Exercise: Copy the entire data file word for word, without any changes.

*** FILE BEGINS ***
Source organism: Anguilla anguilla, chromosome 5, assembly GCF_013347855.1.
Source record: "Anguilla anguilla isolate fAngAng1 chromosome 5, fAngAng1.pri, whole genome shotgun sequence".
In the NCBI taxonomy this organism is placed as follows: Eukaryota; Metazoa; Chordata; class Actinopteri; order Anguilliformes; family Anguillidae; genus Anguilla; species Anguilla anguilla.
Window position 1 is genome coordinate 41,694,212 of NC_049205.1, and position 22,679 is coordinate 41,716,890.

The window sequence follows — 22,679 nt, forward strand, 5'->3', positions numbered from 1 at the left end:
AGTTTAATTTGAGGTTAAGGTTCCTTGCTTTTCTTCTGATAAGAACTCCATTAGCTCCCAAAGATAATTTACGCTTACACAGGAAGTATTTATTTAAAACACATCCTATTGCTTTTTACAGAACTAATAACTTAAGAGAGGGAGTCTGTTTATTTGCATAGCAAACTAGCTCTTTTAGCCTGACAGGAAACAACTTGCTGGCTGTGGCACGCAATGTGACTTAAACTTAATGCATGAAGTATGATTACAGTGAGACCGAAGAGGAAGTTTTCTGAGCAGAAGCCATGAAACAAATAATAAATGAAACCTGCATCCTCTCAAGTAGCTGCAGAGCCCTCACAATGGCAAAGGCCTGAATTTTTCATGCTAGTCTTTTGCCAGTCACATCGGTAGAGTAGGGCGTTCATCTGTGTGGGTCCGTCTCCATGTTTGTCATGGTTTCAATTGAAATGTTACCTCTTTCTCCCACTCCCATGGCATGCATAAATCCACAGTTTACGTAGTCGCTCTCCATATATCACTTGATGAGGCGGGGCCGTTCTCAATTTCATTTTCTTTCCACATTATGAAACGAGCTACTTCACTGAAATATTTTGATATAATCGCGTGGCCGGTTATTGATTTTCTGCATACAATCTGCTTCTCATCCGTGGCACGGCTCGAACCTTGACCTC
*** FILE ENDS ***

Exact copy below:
Source organism: Anguilla anguilla, chromosome 5, assembly GCF_013347855.1.
Source record: "Anguilla anguilla isolate fAngAng1 chromosome 5, fAngAng1.pri, whole genome shotgun sequence".
In the NCBI taxonomy this organism is placed as follows: Eukaryota; Metazoa; Chordata; class Actinopteri; order Anguilliformes; family Anguillidae; genus Anguilla; species Anguilla anguilla.
Window position 1 is genome coordinate 41,694,212 of NC_049205.1, and position 22,679 is coordinate 41,716,890.

The window sequence follows — 22,679 nt, forward strand, 5'->3', positions numbered from 1 at the left end:
AGTTTAATTTGAGGTTAAGGTTCCTTGCTTTTCTTCTGATAAGAACTCCATTAGCTCCCAAAGATAATTTACGCTTACACAGGAAGTATTTATTTAAAACACATCCTATTGCTTTTTACAGAACTAATAACTTAAGAGAGGGAGTCTGTTTATTTGCATAGCAAACTAGCTCTTTTAGCCTGACAGGAAACAACTTGCTGGCTGTGGCACGCAATGTGACTTAAACTTAATGCATGAAGTATGATTACAGTGAGACCGAAGAGGAAGTTTTCTGAGCAGAAGCCATGAAACAAATAATAAATGAAACCTGCATCCTCTCAAGTAGCTGCAGAGCCCTCACAATGGCAAAGGCCTGAATTTTTCATGCTAGTCTTTTGCCAGTCACATCGGTAGAGTAGGGCGTTCATCTGTGTGGGTCCGTCTCCATGTTTGTCATGGTTTCAATTGAAATGTTACCTCTTTCTCCCACTCCCATGGCATGCATAAATCCACAGTTTACGTAGTCGCTCTCCATATATCACTTGATGAGGCGGGGCCGTTCTCAATTTCATTTTCTTTCCACATTATGAAACGAGCTACTTCACTGAAATATTTTGATATAATCGCGTGGCCGGTTATTGATTTTCTGCATACAATCTGCTTCTCATCCGTGGCACGGCTCGAACCTTGACCTC